Pichvai Tradition and Beyond is a platform conceptualised by Pooja Singhal to sustain, preserve and revive the tradition of pichvai painting that dates back to the 17th century. A third generation entrepreneur from Udaipur, Pooja works with artists towards revitalising and further innovating this art form in the contemporary context.
A pichvai is a meticulously detailed, hand-painted textile traditionally hung behind the idol of Shrinathji, an incarnation of the Hindu god Krishna. Worshipped by the Vaishnavite sub-sect of the Pushtimargis, the temple town of Nathdwara in Udaipur, Rajasthan, is home to the main shrine which is revered and visited by devotees. Over the last century, painted textiles created for ritualistic use at the shrine have taken on a new role as art. They are much sought after by the cognoscenti for their effervescent aesthetics and have spawned a renewed pursuit among collectors.
For traditional Indian art forms and practices to resonate with contemporary audiences, they require to be re-interpreted and contextualised for the here and now. Over the past years, Pooja’s initiative has reimagined and reworked the layered historical styles and influences in newer scales, formats and themes for a wider audiece. The achievement of the project has been to engage existing Nathdwara artists and encourage the remaining few master miniaturists, while training a fresh group of artists alongside, amalgamating two different groups of artists and their styles. The creation of an atelier, unencumbered by the weight of tradition, facilitates supremely skilled painters to merge traditional techniques with contemporary application and ingenuity.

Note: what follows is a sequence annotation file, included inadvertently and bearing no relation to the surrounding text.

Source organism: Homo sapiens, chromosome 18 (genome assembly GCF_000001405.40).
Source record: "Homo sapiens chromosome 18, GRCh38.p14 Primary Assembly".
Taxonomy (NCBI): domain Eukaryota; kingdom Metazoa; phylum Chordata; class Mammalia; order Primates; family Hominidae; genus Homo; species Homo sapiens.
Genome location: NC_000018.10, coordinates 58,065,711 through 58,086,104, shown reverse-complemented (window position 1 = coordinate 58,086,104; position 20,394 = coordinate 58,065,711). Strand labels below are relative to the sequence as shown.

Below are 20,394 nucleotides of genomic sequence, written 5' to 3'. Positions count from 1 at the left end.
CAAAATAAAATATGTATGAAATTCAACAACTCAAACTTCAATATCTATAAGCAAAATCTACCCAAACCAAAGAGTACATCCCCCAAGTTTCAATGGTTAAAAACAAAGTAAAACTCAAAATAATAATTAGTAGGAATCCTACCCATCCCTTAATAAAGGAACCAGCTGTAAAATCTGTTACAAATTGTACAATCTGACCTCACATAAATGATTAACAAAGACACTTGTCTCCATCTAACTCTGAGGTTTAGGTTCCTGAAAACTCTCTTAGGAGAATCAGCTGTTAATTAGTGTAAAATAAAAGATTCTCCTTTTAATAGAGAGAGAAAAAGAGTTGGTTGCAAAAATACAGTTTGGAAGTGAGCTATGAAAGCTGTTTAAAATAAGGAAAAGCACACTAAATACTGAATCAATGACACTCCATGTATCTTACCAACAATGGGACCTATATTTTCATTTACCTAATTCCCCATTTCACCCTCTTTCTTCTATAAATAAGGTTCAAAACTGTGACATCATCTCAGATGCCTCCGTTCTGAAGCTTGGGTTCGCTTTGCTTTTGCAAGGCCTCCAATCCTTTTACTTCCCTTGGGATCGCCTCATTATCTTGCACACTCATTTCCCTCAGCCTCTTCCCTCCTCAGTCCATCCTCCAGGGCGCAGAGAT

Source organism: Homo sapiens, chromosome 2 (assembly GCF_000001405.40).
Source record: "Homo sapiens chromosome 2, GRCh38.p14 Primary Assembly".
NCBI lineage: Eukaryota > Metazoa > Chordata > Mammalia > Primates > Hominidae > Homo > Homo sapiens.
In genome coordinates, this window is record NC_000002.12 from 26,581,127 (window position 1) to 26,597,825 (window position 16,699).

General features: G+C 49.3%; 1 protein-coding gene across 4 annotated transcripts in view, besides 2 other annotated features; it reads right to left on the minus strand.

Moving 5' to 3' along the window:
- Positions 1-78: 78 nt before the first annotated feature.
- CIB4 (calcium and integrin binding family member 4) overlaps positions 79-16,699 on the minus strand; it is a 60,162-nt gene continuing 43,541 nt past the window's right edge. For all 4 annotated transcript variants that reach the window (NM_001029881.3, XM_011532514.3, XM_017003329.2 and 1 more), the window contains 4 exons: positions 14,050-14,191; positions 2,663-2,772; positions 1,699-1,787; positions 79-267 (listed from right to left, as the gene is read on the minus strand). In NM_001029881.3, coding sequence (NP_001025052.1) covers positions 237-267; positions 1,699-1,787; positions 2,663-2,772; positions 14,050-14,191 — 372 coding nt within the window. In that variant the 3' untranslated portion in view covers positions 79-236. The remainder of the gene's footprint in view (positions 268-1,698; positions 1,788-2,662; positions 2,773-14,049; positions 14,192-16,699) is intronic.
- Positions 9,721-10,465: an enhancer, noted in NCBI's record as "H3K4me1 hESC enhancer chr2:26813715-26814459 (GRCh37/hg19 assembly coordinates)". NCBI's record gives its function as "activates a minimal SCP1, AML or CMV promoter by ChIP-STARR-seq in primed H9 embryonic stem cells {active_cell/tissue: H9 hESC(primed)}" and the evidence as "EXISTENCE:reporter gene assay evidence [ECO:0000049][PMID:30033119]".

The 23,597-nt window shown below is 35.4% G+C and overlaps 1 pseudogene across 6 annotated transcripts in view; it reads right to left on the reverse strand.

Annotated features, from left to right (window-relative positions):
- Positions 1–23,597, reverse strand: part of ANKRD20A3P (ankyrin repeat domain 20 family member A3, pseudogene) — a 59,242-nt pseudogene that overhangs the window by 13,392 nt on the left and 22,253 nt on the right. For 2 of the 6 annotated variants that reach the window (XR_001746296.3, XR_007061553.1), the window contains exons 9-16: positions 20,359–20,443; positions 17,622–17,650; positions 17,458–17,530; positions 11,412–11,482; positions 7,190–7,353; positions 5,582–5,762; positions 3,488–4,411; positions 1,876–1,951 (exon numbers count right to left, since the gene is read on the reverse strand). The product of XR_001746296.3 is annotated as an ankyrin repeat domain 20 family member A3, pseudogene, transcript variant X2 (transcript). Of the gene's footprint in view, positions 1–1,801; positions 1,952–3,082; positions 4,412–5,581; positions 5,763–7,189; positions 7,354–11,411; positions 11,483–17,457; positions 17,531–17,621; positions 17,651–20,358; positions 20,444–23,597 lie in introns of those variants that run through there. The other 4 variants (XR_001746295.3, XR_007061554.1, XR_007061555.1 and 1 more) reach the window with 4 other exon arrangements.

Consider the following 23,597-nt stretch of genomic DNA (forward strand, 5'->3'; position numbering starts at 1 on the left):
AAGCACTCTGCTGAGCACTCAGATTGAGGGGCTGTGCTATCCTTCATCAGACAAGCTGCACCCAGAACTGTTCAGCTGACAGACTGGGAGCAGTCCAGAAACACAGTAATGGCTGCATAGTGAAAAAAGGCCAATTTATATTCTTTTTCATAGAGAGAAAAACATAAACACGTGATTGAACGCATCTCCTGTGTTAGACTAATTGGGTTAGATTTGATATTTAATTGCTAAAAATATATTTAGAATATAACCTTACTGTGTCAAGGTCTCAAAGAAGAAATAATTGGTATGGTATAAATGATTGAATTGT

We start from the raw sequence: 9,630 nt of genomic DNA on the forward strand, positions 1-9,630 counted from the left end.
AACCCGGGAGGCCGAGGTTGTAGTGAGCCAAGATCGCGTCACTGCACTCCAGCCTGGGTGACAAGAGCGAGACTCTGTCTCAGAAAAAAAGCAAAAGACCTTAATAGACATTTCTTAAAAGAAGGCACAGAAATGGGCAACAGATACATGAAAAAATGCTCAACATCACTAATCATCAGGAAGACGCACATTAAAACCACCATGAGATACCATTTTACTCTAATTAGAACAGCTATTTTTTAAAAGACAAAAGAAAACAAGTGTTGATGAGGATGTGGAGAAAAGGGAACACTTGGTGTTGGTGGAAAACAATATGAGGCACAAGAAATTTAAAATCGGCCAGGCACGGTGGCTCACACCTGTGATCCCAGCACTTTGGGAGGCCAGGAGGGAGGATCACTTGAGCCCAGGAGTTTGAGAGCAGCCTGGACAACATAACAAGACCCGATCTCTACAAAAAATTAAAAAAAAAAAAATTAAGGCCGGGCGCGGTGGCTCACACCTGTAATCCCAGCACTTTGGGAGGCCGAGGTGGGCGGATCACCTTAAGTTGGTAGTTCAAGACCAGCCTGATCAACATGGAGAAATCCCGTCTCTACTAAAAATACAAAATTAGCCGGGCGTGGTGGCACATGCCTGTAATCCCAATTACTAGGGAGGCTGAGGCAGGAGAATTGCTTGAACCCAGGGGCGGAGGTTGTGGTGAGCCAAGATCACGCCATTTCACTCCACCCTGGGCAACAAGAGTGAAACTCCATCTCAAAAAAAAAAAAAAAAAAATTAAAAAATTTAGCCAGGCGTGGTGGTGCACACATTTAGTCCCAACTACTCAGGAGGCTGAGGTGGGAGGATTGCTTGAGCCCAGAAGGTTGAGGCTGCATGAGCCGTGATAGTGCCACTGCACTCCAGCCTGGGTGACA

The exhibition brings to the fore traditional pichwai paintings in a fresh avatar to a wider audience. The primary intent of this art form is the celebration of Krishna’s life episodes, popularly known in mythology as Krishna-Leela. Each of the paintings manifests the spirit of regalia associated with Krishna, drawing the audiences into a contemporary darshan. The larger than life aura of Krishna and his veneration is projected through the different themes highlighted in the art works, which include Shringar, Darshan, Utsav, Kamal Kunj, Gwal-Gopi, Haveli of Shrinathji and Deccan Pichvais. The juxtaposition of rare traditional compositions alongside new interventions and reinterpretations makes this PTB a pme stop shop for the Pichwai art form.